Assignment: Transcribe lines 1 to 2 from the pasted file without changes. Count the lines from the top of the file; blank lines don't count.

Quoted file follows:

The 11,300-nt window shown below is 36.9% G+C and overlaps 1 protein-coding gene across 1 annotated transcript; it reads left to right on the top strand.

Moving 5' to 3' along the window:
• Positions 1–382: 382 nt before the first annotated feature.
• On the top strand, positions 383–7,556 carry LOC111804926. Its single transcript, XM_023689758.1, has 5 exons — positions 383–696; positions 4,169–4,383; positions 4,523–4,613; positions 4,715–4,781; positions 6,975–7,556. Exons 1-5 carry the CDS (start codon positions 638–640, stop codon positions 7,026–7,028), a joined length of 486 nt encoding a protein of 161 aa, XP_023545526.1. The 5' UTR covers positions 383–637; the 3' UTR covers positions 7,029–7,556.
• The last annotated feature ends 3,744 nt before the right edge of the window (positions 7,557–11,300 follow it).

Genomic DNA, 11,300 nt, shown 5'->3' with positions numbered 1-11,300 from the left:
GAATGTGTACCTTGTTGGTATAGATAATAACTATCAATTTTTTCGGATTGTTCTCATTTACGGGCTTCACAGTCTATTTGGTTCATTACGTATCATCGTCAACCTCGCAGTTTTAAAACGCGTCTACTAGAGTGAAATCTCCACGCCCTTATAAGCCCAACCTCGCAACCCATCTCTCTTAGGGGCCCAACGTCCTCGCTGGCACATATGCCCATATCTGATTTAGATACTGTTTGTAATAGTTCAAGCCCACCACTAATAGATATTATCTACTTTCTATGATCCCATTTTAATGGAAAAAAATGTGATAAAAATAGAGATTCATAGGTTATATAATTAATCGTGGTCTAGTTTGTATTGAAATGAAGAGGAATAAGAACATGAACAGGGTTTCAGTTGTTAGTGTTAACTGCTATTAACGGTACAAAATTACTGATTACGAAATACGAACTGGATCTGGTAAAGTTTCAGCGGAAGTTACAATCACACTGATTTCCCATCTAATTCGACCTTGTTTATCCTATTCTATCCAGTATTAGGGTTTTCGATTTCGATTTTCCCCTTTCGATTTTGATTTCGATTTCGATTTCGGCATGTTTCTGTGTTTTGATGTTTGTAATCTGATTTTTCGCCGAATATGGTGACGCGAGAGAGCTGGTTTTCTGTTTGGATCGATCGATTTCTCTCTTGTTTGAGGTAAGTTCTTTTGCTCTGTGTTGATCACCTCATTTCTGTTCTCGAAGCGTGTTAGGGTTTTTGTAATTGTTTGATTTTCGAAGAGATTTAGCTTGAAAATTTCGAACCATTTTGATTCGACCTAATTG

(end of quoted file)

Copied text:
The 11,300-nt window shown below is 36.9% G+C and overlaps 1 protein-coding gene across 1 annotated transcript; it reads left to right on the top strand.

Moving 5' to 3' along the window: